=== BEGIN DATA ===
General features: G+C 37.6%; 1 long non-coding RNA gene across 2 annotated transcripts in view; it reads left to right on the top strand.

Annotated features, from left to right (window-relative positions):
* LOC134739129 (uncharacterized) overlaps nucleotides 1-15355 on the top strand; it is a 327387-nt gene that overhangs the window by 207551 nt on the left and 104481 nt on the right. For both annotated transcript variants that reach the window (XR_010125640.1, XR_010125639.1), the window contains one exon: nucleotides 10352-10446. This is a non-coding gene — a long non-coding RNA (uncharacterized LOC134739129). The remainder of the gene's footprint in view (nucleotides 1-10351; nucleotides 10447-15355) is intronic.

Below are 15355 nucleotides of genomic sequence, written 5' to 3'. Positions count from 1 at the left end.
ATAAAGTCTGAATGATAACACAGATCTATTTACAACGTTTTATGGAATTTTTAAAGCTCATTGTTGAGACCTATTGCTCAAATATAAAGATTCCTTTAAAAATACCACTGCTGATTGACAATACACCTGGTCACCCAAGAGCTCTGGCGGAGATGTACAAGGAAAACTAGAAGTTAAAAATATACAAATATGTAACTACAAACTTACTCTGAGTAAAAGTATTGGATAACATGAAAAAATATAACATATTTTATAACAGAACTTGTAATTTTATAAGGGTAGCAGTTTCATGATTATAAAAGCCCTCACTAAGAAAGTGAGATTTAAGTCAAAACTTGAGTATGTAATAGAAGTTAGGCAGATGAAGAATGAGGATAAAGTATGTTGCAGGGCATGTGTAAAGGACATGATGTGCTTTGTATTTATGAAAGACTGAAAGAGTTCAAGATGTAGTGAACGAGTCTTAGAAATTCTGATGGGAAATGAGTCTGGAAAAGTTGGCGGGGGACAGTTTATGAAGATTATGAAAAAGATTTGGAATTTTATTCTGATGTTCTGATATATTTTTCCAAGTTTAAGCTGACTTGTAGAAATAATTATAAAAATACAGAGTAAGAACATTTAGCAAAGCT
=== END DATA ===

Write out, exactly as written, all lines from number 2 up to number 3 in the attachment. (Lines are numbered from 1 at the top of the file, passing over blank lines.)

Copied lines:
Annotated features, from left to right (window-relative positions):
* LOC134739129 (uncharacterized) overlaps nucleotides 1-15355 on the top strand; it is a 327387-nt gene that overhangs the window by 207551 nt on the left and 104481 nt on the right. For both annotated transcript variants that reach the window (XR_010125640.1, XR_010125639.1), the window contains one exon: nucleotides 10352-10446. This is a non-coding gene — a long non-coding RNA (uncharacterized LOC134739129). The remainder of the gene's footprint in view (nucleotides 1-10351; nucleotides 10447-15355) is intronic.